Alaska Owner Operator Jobs
Thanks to Alaska's reliance on its trucking industry, this may be an excellent state to begin your career as an owner-operator. Alaska has few large cities and they tend to be fairly far apart, so even as an owner-operator, you should plan on spending long periods of time on the road and away from home. However, if you own your own truck and business, you may be able to choose which loads, clients, and routes you take. Ready to take the leap and become the owner of your own business? Learn more about owner-operator jobs in Alaska.
The expected job growth for Alaska truck drivers is on par with job growth across the country. O*Net expects job openings for Alaska truck drivers to increase by 10% between 2010 and 2020. As an owner-operator, your job outlook is determined largely by how much marketing you do, how many new clients you can sign on, and how many hours you are willing to work. Beginning a business may require you to work long hours and skip days off until you become established. As a self-employed trucker, you may not receive the same benefits as company-employed drivers. You may find it helpful to budget for insurance, taxes, and time off when determining how many clients to take on and how much to charge.
In Alaska, trucking salaries are often well above the national average. O*Net indicates that truck drivers in Alaska earn an average of $52,800 per year. Your income may increase as your business becomes more well-known.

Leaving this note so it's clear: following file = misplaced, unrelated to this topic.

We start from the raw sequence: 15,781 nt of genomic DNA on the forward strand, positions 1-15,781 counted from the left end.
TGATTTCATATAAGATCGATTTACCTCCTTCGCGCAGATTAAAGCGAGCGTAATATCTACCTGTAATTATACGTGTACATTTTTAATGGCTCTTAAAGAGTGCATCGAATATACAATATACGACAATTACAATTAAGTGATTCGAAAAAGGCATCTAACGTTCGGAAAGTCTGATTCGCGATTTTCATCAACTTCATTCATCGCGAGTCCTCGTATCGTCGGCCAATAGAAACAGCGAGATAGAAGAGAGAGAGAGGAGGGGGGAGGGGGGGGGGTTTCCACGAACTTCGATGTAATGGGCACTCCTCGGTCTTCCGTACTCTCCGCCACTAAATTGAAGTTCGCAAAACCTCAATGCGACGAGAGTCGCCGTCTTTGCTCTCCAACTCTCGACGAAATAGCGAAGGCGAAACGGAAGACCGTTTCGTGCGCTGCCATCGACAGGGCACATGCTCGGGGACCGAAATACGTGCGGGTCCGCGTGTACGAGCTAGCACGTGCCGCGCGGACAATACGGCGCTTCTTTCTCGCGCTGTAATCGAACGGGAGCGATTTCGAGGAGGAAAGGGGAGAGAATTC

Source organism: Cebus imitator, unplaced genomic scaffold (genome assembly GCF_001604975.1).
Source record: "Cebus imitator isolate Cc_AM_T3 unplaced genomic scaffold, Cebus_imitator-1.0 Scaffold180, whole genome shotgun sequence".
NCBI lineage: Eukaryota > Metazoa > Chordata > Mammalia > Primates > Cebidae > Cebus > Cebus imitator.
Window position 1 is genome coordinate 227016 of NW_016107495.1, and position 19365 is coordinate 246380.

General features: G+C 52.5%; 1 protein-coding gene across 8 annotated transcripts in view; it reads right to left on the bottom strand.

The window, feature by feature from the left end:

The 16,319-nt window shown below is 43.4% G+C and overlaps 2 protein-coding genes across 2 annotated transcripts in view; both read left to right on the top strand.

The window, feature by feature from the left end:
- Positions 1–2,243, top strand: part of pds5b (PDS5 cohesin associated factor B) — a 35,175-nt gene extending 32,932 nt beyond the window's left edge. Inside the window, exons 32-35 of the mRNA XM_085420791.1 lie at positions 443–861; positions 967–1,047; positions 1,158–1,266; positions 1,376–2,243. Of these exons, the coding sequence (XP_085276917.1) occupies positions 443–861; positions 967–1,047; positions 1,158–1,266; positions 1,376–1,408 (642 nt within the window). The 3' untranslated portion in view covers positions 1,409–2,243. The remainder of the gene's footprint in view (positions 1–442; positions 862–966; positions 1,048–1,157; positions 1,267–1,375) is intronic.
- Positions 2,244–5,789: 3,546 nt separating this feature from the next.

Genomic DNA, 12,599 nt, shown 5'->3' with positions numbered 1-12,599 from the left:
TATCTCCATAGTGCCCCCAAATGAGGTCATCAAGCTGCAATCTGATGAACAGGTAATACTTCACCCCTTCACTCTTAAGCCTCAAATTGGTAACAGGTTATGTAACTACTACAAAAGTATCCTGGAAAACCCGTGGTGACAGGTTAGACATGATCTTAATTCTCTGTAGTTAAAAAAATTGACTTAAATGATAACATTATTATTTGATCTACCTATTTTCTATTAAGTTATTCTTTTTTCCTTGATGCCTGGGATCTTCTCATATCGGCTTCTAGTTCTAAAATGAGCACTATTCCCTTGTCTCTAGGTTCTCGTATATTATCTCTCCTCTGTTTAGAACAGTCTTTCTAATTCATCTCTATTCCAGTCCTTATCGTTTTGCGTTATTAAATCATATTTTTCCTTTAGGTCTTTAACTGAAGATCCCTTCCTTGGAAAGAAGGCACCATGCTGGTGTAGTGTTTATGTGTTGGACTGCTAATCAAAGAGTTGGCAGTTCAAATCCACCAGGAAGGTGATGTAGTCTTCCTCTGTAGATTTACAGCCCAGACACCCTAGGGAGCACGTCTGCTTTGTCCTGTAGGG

Becoming an owner-operator means you need to be extremely comfortable behind the wheel of a straight truck or tractor-trailer. Working for yourself, rather than a trucking company, means that you may not have access to company dispatchers or truck repair technicians that can help you if something goes wrong. Attending truck driving school can help you with all aspects of owning and operating a truck. You can learn how to inspect a truck prior to driving it, plan out your route, document your trips, and navigate local roads and highways in a safe manner. Earning a Class A license generally takes about six weeks, while earning a Class B license takes about two weeks.
When you are ready to earn your license, you can go to the Alaska Division of Motor Vehicles and fill out the CDL application. This requires the completion of a written exam as well as a three-part skills exam. After passing your exams, you're ready to drive a commercial truck. However, you still are not quite ready to function as an owner-operator.
As a business owner, you must register your trucking business with the Alaska Department of Commerce, Community, and Economic Development. This involves filling out a business license, paying all required fees, and making sure you have the necessary paperwork copied and filed.